Thursday, December 01, 2005

Texas GOP Wants To Forget The Last 12 Months Even Happened

As I read this article and what I've looked at since the Supreme Court ruling a couple of weeks ago it has become apparent that the Texas GOP sees Gov. Rick Perry's appointed judges ruling as a ratification of what it attempted - and was repeatedly rejected, by legislators, school officials and the public - over the past year. With all three branches of government now lined up in agreement It's back to vouchers and attacking school districts:
House Republican leaders, emboldened by the Texas Supreme Court's school finance order, spelled out a broad agenda Tuesday that will probably stir strong opposition from education groups and local school officials – including a study on whether districts should be merged to save money.
What is that broad agenda you ask? Well it's...um...well I think you may recognize this:
Mr. Grusendorf and other GOP leaders have cited last week's Supreme Court order as lending support to initiatives they pushed all year - ideas that put them at odds with virtually every education group and school district in the state. Those heated battles are expected to continue in a special session next spring on school taxes and spending and in the next regular session in 2007.
That's right, we're right back to where we started at the beginning of last session. It's like last year didn't even happen as far as the Texas GOP leadership is concerned. It's almost like they knew that if they didn't get their agenda through this year they had Gov. Perry's hand picked judges waiting in the wings to give them a second crack at it.

And of course in the above article and this one from the Houston Chronicle, Education lobby's expense scrutinized, we are all supposed to be outraged that the public schools decided to fight back. I guess the Texas GOP would rather they just "..lie back and enjoy it."? Here is the basic argument. Speaker Craddick lost on vouchers and the rest of the right-wing school agenda he championed and he blames those that lobbied against him:
Through their collective voices, school districts and teacher groups enjoyed exceptional influence at the Capitol this year as they defeated legislation they said provided inadequate new funding and intruded on local control.

That angered state leaders, including House Speaker Tom Craddick, who charged two committees with investigating the use by local governments and school boards of taxpayer money to lobby the Legislature.
On the other side are the schools that, with the way "business" is conducted in our legislative branches of government have no choice but to lobby the legislature:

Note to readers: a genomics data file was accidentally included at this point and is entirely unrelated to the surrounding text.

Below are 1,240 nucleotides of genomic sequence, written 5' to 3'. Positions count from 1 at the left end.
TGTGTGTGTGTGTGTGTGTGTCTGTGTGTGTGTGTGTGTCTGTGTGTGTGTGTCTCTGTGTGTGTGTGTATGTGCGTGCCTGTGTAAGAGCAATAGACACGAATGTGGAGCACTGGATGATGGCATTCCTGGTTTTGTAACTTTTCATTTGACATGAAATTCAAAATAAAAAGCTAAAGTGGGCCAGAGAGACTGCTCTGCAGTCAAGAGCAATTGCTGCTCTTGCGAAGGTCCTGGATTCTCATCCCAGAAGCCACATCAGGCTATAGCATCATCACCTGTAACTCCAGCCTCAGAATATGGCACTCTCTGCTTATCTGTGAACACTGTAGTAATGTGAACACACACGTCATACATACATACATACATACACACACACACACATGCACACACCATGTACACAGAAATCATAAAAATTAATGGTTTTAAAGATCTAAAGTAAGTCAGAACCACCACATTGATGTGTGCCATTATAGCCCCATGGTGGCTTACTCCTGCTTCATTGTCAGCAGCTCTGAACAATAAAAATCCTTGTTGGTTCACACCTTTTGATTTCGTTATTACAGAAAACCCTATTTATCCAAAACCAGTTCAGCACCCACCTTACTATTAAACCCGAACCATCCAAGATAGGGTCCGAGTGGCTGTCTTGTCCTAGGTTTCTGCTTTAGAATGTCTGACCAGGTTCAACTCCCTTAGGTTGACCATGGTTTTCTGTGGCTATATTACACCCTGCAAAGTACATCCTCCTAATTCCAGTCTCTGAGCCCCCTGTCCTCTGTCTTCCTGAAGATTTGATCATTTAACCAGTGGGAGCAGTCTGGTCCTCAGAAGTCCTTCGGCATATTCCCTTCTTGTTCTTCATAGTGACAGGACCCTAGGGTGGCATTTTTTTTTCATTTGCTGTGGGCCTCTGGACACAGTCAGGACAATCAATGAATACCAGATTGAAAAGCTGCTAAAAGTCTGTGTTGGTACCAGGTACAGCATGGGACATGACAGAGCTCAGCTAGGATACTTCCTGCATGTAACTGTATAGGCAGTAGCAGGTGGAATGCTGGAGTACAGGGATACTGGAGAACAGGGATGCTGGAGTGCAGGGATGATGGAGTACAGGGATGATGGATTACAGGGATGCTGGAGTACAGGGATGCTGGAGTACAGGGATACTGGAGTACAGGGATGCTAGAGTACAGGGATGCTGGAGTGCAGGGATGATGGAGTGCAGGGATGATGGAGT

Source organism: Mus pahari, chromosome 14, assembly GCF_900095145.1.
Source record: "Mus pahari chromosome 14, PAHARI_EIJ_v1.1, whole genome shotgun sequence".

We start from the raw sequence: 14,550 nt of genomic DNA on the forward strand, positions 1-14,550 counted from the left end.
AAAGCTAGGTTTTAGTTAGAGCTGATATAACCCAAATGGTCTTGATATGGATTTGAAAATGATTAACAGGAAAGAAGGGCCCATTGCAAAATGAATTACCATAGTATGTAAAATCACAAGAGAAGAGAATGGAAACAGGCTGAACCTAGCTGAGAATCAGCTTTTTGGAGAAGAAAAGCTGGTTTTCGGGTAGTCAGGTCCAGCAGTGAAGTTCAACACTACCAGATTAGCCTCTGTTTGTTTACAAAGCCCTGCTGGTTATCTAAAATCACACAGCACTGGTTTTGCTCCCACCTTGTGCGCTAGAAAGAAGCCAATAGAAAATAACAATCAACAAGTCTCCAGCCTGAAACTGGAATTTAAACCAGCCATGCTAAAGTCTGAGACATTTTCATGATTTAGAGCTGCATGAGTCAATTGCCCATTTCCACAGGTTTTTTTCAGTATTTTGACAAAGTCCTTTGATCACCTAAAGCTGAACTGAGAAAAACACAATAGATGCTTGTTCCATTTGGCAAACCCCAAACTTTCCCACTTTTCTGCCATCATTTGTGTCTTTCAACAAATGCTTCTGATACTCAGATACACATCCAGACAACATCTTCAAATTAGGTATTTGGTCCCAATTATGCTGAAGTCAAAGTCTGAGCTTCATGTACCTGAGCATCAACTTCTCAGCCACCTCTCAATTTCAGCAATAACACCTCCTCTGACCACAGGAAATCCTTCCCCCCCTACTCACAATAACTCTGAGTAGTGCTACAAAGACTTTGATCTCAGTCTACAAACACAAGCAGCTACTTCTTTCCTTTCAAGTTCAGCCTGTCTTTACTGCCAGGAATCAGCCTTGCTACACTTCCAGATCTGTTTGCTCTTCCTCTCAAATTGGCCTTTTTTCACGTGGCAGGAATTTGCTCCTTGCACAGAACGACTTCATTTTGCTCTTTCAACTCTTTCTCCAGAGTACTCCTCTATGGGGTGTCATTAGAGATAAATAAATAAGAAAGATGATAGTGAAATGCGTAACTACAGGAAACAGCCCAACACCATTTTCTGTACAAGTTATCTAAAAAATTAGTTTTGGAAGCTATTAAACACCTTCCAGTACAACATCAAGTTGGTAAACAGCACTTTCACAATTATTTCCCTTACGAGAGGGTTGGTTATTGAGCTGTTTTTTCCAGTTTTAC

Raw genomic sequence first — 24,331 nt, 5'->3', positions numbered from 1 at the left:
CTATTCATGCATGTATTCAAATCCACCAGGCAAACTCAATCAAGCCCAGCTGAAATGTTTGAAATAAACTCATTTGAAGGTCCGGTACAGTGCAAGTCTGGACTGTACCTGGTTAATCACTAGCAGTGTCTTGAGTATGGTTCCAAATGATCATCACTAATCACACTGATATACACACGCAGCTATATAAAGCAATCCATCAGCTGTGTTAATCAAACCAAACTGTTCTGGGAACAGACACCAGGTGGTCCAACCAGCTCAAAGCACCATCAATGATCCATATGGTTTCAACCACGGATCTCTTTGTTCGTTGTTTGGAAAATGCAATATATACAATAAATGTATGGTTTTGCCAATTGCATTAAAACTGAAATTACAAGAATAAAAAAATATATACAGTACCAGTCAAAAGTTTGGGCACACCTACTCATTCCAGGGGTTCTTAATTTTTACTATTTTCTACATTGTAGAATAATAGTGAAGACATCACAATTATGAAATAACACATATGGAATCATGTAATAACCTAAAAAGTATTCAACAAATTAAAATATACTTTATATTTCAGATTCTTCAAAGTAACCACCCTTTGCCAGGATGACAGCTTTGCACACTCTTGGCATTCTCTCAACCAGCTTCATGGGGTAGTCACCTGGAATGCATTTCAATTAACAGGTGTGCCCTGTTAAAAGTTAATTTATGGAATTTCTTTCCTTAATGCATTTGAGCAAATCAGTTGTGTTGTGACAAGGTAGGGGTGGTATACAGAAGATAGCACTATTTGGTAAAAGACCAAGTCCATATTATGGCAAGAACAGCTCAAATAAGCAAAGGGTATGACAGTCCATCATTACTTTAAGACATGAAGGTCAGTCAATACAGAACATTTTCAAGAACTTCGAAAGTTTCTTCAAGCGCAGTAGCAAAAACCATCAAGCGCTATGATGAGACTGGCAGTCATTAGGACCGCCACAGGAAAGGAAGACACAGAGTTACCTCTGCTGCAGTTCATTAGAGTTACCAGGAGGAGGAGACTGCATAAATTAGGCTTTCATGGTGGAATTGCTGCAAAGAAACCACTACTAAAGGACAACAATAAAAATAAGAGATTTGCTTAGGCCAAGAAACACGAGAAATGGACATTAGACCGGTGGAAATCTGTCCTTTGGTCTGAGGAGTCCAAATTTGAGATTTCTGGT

Alief ISD does not hire lobbyists but does pay dues to the Texas Association of School Boards, which employs lobbyists. The association spent up to $650,000 on eight lobby contracts, according to the Public Justice report.

Sarah Winkler, a board member who often testifies at the Capitol and is reimbursed only for her travel expenses, said she is offended by the investigation.

"The whole reason they're looking into this is they do not want school boards and superintendents to go to Austin and advocate for their school districts," she said. "That's part of my job, to get the resources students in our district need to be successful."
You can read the report here, which gives us this little nugget:
Here's the The education lobby reported spending up to $6.3 million on 161 lobby contracts by the end of this year’s special sessions. This huge expenditure falls short of the up to $6.9 million that a single corporation spent on lobbyists in this period. Yet few state leaders have denounced the SBC lobby (now called AT&T), which persuaded them to swallow a sweetheart special-session communications bill.
Sweetheart indeed.

[UPDATE] Here's what Texan of the Year Rep. Carter Casteel said about this issue:
WHAT DO YOU THINK ABOUT THE EDUCATION COMMUNITY ‘LOBBYING’ THE LEGISLATURE?

How in the world can the Ed. Community communicate with the legislature without coming up there and talk to them. If you want to call it lobby, fine. But people go on their own time and write letters. People have made the same complaints against everybody that comes up to the legislature.

That being said, I’d rather see my tax dollars being used to educate children. If that’s not happening, then I want my tax dollars to communicate with the legislature on behalf of what’s not happening. I don’t know what the rule is, but we’ll see if a rule is going to be proposed.

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